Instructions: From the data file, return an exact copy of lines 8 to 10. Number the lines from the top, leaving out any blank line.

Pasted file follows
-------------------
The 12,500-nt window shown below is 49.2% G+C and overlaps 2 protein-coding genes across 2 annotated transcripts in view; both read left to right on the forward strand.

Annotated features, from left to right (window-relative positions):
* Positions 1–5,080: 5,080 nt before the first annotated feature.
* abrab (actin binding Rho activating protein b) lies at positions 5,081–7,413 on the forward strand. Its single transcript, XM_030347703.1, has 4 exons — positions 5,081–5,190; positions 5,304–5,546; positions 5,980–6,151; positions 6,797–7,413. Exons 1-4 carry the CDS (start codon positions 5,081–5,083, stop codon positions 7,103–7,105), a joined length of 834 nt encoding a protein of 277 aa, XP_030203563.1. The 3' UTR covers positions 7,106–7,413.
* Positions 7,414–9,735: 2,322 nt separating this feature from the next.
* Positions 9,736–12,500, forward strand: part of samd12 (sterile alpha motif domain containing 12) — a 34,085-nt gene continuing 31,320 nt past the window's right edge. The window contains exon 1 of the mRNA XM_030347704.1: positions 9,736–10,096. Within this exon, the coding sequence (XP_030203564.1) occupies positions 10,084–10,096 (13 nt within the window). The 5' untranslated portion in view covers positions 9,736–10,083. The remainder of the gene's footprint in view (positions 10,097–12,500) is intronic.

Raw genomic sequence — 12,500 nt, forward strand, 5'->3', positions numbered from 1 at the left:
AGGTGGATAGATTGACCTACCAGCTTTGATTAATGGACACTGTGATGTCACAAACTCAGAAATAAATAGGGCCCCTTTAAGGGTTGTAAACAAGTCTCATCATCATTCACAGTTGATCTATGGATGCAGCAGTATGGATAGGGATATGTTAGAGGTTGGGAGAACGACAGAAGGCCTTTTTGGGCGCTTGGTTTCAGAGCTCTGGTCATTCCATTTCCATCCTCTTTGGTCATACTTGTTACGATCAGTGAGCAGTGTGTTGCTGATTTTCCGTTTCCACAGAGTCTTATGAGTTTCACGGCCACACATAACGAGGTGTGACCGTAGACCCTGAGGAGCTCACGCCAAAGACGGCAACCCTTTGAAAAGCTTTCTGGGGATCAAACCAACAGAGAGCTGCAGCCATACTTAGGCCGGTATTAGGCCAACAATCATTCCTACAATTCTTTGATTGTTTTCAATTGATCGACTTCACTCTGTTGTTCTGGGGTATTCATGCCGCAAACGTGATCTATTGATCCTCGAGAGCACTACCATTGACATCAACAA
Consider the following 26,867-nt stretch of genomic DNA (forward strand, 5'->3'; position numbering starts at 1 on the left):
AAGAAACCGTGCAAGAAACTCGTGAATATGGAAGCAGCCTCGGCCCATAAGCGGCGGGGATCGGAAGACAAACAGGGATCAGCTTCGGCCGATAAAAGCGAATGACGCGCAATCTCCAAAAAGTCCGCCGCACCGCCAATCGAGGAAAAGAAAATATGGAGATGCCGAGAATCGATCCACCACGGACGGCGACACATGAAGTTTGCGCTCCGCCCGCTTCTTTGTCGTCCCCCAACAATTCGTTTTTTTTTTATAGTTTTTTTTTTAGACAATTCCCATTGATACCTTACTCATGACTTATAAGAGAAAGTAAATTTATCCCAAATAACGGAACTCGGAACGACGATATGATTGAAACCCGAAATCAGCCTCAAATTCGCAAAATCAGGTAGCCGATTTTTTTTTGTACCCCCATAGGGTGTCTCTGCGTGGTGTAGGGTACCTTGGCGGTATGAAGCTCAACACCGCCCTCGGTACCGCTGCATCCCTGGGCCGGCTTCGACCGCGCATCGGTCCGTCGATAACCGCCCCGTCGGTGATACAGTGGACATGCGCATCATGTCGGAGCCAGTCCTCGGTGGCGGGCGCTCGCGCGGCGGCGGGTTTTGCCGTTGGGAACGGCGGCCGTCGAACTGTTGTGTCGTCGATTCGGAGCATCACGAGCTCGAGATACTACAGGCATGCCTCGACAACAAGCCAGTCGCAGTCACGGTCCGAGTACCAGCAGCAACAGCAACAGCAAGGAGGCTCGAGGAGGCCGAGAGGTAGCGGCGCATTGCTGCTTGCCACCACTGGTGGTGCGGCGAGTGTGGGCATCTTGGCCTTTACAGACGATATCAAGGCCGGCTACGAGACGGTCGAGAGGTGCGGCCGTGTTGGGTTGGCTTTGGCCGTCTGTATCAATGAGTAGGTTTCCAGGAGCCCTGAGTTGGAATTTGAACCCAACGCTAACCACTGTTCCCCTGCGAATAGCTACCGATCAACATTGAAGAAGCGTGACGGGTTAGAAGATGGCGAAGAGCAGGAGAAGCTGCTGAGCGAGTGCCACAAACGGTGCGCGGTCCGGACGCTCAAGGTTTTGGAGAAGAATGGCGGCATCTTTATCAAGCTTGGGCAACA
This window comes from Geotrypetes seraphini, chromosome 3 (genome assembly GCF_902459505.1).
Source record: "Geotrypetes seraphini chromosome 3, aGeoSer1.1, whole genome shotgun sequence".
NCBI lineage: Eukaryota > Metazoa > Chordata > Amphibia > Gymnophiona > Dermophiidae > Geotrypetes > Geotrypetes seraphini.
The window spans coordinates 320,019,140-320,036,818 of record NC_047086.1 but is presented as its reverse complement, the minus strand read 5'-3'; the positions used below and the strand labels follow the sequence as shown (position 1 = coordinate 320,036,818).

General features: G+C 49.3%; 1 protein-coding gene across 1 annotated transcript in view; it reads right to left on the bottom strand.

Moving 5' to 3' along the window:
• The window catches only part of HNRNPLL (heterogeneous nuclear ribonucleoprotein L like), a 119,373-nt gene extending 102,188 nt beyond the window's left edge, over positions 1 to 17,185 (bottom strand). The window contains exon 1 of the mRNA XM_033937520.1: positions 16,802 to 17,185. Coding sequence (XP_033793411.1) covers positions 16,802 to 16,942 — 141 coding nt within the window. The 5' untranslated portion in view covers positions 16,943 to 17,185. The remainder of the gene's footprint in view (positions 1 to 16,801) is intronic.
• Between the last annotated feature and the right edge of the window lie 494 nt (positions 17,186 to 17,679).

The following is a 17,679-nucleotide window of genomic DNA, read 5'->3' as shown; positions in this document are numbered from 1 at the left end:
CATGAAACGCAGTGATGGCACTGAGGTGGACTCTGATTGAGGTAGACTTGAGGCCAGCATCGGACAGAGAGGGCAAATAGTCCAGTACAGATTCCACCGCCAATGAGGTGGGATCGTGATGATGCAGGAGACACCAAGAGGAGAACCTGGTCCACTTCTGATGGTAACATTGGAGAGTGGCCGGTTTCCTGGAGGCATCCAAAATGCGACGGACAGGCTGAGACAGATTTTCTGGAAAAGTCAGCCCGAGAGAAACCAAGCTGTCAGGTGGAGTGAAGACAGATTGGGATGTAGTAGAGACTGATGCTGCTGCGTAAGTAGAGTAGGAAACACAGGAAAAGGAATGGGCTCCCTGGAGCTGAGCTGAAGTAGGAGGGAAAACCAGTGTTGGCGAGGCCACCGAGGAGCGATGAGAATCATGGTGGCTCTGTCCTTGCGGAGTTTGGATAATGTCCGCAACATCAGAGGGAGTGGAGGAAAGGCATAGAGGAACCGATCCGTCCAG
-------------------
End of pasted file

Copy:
AGGTGGATAGATTGACCTACCAGCTTTGATTAATGGACACTGTGATGTCACAAACTCAGAAATAAATAGGGCCCCTTTAAGGGTTGTAAACAAGTCTCATCATCATTCACAGTTGATCTATGGATGCAGCAGTATGGATAGGGATATGTTAGAGGTTGGGAGAACGACAGAAGGCCTTTTTGGGCGCTTGGTTTCAGAGCTCTGGTCATTCCATTTCCATCCTCTTTGGTCATACTTGTTACGATCAGTGAGCAGTGTGTTGCTGATTTTCCGTTTCCACAGAGTCTTATGAGTTTCACGGCCACACATAACGAGGTGTGACCGTAGACCCTGAGGAGCTCACGCCAAAGACGGCAACCCTTTGAAAAGCTTTCTGGGGATCAAACCAACAGAGAGCTGCAGCCATACTTAGGCCGGTATTAGGCCAACAATCATTCCTACAATTCTTTGATTGTTTTCAATTGATCGACTTCACTCTGTTGTTCTGGGGTATTCATGCCGCAAACGTGATCTATTGATCCTCGAGAGCACTACCATTGACATCAACAA
Consider the following 26,867-nt stretch of genomic DNA (forward strand, 5'->3'; position numbering starts at 1 on the left):
AAGAAACCGTGCAAGAAACTCGTGAATATGGAAGCAGCCTCGGCCCATAAGCGGCGGGGATCGGAAGACAAACAGGGATCAGCTTCGGCCGATAAAAGCGAATGACGCGCAATCTCCAAAAAGTCCGCCGCACCGCCAATCGAGGAAAAGAAAATATGGAGATGCCGAGAATCGATCCACCACGGACGGCGACACATGAAGTTTGCGCTCCGCCCGCTTCTTTGTCGTCCCCCAACAATTCGTTTTTTTTTTATAGTTTTTTTTTTAGACAATTCCCATTGATACCTTACTCATGACTTATAAGAGAAAGTAAATTTATCCCAAATAACGGAACTCGGAACGACGATATGATTGAAACCCGAAATCAGCCTCAAATTCGCAAAATCAGGTAGCCGATTTTTTTTTGTACCCCCATAGGGTGTCTCTGCGTGGTGTAGGGTACCTTGGCGGTATGAAGCTCAACACCGCCCTCGGTACCGCTGCATCCCTGGGCCGGCTTCGACCGCGCATCGGTCCGTCGATAACCGCCCCGTCGGTGATACAGTGGACATGCGCATCATGTCGGAGCCAGTCCTCGGTGGCGGGCGCTCGCGCGGCGGCGGGTTTTGCCGTTGGGAACGGCGGCCGTCGAACTGTTGTGTCGTCGATTCGGAGCATCACGAGCTCGAGATACTACAGGCATGCCTCGACAACAAGCCAGTCGCAGTCACGGTCCGAGTACCAGCAGCAACAGCAACAGCAAGGAGGCTCGAGGAGGCCGAGAGGTAGCGGCGCATTGCTGCTTGCCACCACTGGTGGTGCGGCGAGTGTGGGCATCTTGGCCTTTACAGACGATATCAAGGCCGGCTACGAGACGGTCGAGAGGTGCGGCCGTGTTGGGTTGGCTTTGGCCGTCTGTATCAATGAGTAGGTTTCCAGGAGCCCTGAGTTGGAATTTGAACCCAACGCTAACCACTGTTCCCCTGCGAATAGCTACCGATCAACATTGAAGAAGCGTGACGGGTTAGAAGATGGCGAAGAGCAGGAGAAGCTGCTGAGCGAGTGCCACAAACGGTGCGCGGTCCGGACGCTCAAGGTTTTGGAGAAGAATGGCGGCATCTTTATCAAGCTTGGGCAACA